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Advocates, Mayor de Blasio Fend Off TWU Attack on Traffic Safety Laws

.@RonKim40, Thank you for standing up to help #SaveTheCrosswalk! We urge Speaker @CarlHeastie to reject A.6048-B! pic.twitter.com/7lHfccgtiM

— Families For Safe St (@NYC_SafeStreets) June 24, 2015

If you walk or bike in New York City, you can thank Families for Safe Streets, Transportation Alternatives, and Mayor Bill de Blasio for stopping a Transport Workers Union attempt to weaken traffic safety laws.

A bill from State Senator Martin Dilan and Assembly Member Walter T. Mosley would have prohibited police from detaining bus and taxi drivers who harm pedestrians and cyclists who have the right of way. It would have also stopped police statewide from arresting bus and taxi drivers suspected of other crimes, including assault and reckless endangerment, and according to Manhattan District Attorney Cy Vance would have made it more difficult for law enforcement to bring drunk driving cases.

The bill was intended to keep bus drivers from being handcuffed after injuring or killing someone in violation of the city's Right of Way Law, which took effect last August. MTA bus drivers killed eight people in crosswalks last year. To this point MTA bus drivers haven’t fatally struck anyone in 2015.

TA staff and members of Families for Safe Streets, who have lost loved ones to traffic violence, traveled to Albany to convince legislators to oppose the bill. Mayor de Blasio and Mothers Against Drunk Driving filed memos of opposition.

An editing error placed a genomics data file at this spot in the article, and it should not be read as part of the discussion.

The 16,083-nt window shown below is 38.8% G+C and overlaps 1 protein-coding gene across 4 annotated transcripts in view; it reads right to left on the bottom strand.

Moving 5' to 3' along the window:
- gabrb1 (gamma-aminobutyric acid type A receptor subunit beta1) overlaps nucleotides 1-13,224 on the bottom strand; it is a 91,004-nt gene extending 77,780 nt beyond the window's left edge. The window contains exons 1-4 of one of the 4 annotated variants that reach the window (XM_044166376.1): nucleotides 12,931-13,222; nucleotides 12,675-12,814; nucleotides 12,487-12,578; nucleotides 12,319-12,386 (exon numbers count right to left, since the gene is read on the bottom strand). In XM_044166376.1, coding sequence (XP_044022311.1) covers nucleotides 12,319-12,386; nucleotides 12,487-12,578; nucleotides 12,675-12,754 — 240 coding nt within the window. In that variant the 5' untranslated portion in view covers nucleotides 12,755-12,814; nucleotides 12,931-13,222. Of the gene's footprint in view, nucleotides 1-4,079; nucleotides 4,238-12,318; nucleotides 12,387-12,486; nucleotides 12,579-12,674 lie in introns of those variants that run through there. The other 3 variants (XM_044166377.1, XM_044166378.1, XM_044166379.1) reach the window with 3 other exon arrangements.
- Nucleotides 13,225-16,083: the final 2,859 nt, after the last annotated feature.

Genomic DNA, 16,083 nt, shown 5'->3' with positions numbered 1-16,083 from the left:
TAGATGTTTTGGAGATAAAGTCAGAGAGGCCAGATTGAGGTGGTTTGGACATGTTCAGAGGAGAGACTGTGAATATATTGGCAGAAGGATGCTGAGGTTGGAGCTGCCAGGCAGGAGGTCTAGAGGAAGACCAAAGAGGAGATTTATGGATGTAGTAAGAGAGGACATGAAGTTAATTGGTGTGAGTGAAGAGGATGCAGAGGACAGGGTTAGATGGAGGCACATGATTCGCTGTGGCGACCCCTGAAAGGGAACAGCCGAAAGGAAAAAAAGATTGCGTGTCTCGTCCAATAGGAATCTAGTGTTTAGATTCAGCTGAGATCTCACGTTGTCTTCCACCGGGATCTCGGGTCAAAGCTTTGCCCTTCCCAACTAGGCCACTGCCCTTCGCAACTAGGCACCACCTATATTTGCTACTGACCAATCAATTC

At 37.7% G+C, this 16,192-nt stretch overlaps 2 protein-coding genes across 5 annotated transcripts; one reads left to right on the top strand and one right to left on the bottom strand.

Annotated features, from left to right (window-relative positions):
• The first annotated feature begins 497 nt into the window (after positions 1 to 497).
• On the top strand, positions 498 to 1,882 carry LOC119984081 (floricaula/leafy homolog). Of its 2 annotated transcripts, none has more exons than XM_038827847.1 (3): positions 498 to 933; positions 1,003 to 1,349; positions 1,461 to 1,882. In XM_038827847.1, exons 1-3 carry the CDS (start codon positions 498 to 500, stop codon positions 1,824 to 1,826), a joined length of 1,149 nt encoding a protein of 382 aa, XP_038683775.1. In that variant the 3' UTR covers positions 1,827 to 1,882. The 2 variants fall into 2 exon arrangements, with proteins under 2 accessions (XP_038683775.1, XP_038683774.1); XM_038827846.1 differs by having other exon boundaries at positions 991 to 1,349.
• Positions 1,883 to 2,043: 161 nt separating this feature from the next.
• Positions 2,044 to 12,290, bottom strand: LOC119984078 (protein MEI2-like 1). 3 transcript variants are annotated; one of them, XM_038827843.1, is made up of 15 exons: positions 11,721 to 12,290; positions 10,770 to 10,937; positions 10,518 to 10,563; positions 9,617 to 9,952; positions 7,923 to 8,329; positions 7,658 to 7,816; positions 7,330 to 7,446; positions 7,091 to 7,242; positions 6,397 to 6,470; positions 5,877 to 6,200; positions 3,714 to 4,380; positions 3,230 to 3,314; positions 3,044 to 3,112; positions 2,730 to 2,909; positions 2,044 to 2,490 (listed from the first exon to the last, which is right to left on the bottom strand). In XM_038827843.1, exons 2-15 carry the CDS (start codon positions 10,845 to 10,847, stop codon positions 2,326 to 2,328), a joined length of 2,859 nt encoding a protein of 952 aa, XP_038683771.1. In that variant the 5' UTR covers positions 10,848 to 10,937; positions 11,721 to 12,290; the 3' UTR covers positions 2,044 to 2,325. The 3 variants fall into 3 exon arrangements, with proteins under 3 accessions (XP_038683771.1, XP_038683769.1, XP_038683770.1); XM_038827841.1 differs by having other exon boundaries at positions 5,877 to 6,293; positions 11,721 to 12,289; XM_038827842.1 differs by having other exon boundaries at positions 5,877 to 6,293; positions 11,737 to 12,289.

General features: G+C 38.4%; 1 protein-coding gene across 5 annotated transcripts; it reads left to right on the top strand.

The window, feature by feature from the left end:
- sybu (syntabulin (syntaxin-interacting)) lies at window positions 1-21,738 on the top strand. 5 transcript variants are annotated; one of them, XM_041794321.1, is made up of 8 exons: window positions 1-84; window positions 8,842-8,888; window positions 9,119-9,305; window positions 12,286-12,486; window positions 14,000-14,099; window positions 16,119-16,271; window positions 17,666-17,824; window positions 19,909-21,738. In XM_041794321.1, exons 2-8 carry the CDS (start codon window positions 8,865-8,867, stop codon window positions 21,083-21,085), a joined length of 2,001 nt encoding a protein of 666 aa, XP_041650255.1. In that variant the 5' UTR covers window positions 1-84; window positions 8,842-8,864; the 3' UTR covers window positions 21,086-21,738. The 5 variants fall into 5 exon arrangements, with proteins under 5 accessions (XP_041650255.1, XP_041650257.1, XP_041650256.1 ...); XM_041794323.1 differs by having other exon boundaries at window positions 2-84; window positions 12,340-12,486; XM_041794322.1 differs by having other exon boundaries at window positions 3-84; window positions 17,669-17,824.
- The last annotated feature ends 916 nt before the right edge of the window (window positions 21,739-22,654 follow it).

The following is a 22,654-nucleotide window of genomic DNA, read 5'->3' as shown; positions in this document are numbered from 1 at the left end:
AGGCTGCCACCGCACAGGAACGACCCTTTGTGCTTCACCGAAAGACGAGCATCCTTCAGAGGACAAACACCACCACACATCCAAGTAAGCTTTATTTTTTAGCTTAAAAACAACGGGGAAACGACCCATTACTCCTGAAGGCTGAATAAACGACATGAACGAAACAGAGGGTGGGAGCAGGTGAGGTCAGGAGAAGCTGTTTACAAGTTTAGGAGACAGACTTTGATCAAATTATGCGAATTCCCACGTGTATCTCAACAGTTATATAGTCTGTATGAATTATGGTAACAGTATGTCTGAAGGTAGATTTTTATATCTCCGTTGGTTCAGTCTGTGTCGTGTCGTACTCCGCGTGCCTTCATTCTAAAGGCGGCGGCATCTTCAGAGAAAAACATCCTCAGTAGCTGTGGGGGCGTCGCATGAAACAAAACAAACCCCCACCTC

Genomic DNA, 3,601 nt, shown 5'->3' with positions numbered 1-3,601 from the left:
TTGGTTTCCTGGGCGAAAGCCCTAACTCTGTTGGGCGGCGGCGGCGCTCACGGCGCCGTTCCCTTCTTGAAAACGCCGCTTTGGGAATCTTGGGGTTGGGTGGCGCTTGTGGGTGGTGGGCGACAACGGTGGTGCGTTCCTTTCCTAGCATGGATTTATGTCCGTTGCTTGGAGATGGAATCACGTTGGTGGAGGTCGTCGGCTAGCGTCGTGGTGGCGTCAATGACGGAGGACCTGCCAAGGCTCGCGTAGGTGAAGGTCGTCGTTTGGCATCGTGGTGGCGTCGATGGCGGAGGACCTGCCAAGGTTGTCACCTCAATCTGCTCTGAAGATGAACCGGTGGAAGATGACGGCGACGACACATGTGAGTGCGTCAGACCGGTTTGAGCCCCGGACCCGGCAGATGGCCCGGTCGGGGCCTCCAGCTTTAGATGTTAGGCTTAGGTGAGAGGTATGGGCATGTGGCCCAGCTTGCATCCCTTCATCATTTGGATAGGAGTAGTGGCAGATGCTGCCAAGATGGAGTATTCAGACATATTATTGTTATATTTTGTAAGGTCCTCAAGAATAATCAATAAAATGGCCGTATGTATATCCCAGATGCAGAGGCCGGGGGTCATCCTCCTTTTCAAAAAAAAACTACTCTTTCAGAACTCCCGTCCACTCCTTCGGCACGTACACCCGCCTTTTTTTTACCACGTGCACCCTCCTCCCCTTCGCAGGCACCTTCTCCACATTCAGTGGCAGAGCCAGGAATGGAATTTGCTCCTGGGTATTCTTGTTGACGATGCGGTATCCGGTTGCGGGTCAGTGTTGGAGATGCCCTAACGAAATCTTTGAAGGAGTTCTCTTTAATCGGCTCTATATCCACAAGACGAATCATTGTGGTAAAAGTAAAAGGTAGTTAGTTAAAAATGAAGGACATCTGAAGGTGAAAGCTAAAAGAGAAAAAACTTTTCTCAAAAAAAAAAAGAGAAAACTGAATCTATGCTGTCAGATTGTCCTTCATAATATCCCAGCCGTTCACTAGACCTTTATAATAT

Dilan and Mosley made clear that their legislation was introduced out of fealty to the TWU, which believes MTA bus drivers should not be held to the same legal standards as other motorists. The bill overwhelmingly passed in the Senate, where some lawmakers apparently didn't know what they were voting for.

But the TWU bill didn't come to a vote in the Assembly. Advocates spent the last hours of the session speaking with lawmakers and encouraging constituents to contact their representatives. In the Democrat-controlled Assembly, de Blasio’s ties to leadership likely also played a critical role.

A bill to exempt bus drivers from the Right of Way Law altogether is still pending in the City Council, with 25 sponsors. Council transportation chair Ydanis Rodriguez opposes the bill in favor of improvements to street design, bus design, and bus routing to reduce bus driver crashes. Mayor de Blasio has said repeatedly that the Right of Way Law should be left alone.

It’s time to focus on improving vehicle design and transit routes to make buses safer, instead of weakening traffic laws.

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